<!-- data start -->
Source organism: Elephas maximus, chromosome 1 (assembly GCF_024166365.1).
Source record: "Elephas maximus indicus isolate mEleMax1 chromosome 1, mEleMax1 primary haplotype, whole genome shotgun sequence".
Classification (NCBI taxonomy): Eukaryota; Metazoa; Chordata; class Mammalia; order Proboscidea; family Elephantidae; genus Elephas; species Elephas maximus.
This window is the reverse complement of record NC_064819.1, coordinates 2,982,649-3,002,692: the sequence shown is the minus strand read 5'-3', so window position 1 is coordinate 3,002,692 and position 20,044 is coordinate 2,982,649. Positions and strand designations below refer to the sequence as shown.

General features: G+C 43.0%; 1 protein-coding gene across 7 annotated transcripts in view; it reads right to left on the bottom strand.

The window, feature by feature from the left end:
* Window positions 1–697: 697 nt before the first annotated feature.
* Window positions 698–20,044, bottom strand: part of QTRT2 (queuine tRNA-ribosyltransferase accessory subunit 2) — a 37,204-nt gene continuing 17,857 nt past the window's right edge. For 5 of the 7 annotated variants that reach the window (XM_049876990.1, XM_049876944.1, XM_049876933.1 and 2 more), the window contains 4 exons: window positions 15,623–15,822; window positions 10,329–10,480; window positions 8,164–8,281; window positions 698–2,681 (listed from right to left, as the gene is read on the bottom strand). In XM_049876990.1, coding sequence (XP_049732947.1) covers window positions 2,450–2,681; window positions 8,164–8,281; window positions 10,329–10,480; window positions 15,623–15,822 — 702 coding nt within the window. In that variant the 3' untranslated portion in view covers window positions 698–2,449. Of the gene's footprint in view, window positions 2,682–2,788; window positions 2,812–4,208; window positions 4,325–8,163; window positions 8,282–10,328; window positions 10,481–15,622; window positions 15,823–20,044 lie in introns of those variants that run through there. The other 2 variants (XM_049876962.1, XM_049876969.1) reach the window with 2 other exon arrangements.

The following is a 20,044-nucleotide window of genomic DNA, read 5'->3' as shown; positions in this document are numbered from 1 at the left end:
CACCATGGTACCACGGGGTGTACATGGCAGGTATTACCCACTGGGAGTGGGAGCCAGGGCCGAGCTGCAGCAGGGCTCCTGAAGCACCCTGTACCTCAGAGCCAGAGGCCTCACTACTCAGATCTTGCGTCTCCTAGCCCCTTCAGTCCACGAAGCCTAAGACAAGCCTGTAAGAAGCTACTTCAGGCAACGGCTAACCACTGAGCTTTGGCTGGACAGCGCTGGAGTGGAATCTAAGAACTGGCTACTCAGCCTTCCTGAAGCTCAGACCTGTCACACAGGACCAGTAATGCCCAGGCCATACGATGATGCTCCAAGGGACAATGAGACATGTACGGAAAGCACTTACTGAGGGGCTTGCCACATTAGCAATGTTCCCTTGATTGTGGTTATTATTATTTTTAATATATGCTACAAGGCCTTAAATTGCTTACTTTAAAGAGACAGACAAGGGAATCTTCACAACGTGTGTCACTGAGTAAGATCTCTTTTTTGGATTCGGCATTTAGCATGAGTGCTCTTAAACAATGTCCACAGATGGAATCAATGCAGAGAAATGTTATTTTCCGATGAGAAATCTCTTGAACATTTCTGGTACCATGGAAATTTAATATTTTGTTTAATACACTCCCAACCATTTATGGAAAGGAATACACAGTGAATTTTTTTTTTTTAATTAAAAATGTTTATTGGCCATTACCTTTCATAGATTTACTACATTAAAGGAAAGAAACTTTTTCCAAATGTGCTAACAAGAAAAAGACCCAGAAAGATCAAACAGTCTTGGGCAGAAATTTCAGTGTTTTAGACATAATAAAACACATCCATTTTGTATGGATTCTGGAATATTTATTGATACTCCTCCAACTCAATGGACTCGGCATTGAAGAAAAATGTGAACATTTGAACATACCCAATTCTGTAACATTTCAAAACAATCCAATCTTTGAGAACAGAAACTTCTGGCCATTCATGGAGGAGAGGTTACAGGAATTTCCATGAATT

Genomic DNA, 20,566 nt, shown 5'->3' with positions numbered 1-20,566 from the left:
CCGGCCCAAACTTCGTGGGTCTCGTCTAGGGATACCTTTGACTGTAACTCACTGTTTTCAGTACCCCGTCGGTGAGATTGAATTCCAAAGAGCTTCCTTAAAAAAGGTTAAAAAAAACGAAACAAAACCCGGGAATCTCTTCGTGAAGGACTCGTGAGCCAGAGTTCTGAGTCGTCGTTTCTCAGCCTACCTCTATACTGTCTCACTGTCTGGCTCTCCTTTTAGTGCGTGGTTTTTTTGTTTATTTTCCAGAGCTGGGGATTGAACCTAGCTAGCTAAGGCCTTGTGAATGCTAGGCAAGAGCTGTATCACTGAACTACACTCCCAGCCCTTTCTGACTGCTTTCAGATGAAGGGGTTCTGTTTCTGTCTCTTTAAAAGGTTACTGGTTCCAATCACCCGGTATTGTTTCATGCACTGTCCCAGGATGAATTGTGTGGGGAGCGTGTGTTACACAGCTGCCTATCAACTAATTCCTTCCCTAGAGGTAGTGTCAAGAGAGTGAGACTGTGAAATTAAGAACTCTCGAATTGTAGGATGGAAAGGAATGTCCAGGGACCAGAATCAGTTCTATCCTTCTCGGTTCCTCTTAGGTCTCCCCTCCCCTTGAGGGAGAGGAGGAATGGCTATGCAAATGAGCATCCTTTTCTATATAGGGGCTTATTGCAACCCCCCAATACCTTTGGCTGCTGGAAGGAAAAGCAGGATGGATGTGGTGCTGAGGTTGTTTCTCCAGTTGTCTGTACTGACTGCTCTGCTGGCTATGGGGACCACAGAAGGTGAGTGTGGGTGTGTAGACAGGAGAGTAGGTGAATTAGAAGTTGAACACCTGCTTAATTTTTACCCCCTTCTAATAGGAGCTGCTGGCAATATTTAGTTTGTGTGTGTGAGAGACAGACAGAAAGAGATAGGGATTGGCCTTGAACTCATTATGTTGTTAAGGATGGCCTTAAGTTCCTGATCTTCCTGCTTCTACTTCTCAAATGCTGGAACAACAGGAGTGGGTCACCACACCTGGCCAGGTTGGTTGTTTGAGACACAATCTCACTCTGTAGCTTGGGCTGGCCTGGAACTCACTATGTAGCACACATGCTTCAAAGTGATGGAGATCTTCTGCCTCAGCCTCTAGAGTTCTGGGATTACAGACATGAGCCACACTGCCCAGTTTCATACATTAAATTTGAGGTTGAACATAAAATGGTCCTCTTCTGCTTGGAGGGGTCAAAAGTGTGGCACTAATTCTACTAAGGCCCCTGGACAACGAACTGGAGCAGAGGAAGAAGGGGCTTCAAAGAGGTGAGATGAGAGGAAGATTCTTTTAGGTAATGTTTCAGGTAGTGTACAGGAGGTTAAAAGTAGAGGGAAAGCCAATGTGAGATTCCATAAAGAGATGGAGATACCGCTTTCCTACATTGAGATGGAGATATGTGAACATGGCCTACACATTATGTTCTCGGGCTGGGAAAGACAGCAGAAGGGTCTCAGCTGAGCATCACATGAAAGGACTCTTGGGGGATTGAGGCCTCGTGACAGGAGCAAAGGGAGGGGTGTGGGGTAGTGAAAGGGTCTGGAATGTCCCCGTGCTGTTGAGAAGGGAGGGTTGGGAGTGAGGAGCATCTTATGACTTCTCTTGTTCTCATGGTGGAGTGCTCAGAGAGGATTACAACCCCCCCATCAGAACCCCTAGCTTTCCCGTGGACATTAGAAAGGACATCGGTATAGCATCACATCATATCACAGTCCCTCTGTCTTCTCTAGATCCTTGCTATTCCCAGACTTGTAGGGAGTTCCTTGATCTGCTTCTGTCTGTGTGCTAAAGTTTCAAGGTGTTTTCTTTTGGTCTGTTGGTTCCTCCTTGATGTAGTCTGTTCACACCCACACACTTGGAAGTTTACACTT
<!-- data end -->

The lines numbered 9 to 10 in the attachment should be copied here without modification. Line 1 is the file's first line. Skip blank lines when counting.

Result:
The following is a 20,044-nucleotide window of genomic DNA, read 5'->3' as shown; positions in this document are numbered from 1 at the left end:
CACCATGGTACCACGGGGTGTACATGGCAGGTATTACCCACTGGGAGTGGGAGCCAGGGCCGAGCTGCAGCAGGGCTCCTGAAGCACCCTGTACCTCAGAGCCAGAGGCCTCACTACTCAGATCTTGCGTCTCCTAGCCCCTTCAGTCCACGAAGCCTAAGACAAGCCTGTAAGAAGCTACTTCAGGCAACGGCTAACCACTGAGCTTTGGCTGGACAGCGCTGGAGTGGAATCTAAGAACTGGCTACTCAGCCTTCCTGAAGCTCAGACCTGTCACACAGGACCAGTAATGCCCAGGCCATACGATGATGCTCCAAGGGACAATGAGACATGTACGGAAAGCACTTACTGAGGGGCTTGCCACATTAGCAATGTTCCCTTGATTGTGGTTATTATTATTTTTAATATATGCTACAAGGCCTTAAATTGCTTACTTTAAAGAGACAGACAAGGGAATCTTCACAACGTGTGTCACTGAGTAAGATCTCTTTTTTGGATTCGGCATTTAGCATGAGTGCTCTTAAACAATGTCCACAGATGGAATCAATGCAGAGAAATGTTATTTTCCGATGAGAAATCTCTTGAACATTTCTGGTACCATGGAAATTTAATATTTTGTTTAATACACTCCCAACCATTTATGGAAAGGAATACACAGTGAATTTTTTTTTTTTAATTAAAAATGTTTATTGGCCATTACCTTTCATAGATTTACTACATTAAAGGAAAGAAACTTTTTCCAAATGTGCTAACAAGAAAAAGACCCAGAAAGATCAAACAGTCTTGGGCAGAAATTTCAGTGTTTTAGACATAATAAAACACATCCATTTTGTATGGATTCTGGAATATTTATTGATACTCCTCCAACTCAATGGACTCGGCATTGAAGAAAAATGTGAACATTTGAACATACCCAATTCTGTAACATTTCAAAACAATCCAATCTTTGAGAACAGAAACTTCTGGCCATTCATGGAGGAGAGGTTACAGGAATTTCCATGAATT